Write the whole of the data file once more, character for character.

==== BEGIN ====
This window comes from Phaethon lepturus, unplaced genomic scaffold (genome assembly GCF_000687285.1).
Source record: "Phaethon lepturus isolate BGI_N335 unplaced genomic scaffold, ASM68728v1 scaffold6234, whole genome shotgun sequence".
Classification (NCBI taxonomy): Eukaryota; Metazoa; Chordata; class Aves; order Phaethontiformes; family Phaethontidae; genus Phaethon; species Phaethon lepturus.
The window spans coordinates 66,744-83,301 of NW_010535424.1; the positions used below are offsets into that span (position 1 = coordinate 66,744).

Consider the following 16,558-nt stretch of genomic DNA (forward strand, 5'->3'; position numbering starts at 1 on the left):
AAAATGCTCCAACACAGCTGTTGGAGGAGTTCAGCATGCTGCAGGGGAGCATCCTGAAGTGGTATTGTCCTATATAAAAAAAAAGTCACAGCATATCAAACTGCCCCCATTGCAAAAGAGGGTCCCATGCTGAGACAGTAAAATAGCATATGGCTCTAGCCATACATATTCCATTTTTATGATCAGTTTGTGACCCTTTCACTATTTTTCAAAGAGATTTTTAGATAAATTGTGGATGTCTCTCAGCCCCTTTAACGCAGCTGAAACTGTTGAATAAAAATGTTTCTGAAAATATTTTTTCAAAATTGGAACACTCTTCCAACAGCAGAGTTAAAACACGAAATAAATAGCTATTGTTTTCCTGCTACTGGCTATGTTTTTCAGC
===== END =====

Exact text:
This window comes from Phaethon lepturus, unplaced genomic scaffold (genome assembly GCF_000687285.1).
Source record: "Phaethon lepturus isolate BGI_N335 unplaced genomic scaffold, ASM68728v1 scaffold6234, whole genome shotgun sequence".
Classification (NCBI taxonomy): Eukaryota; Metazoa; Chordata; class Aves; order Phaethontiformes; family Phaethontidae; genus Phaethon; species Phaethon lepturus.
The window spans coordinates 66,744-83,301 of NW_010535424.1; the positions used below are offsets into that span (position 1 = coordinate 66,744).

Consider the following 16,558-nt stretch of genomic DNA (forward strand, 5'->3'; position numbering starts at 1 on the left):
AAAATGCTCCAACACAGCTGTTGGAGGAGTTCAGCATGCTGCAGGGGAGCATCCTGAAGTGGTATTGTCCTATATAAAAAAAAAGTCACAGCATATCAAACTGCCCCCATTGCAAAAGAGGGTCCCATGCTGAGACAGTAAAATAGCATATGGCTCTAGCCATACATATTCCATTTTTATGATCAGTTTGTGACCCTTTCACTATTTTTCAAAGAGATTTTTAGATAAATTGTGGATGTCTCTCAGCCCCTTTAACGCAGCTGAAACTGTTGAATAAAAATGTTTCTGAAAATATTTTTTCAAAATTGGAACACTCTTCCAACAGCAGAGTTAAAACACGAAATAAATAGCTATTGTTTTCCTGCTACTGGCTATGTTTTTCAGC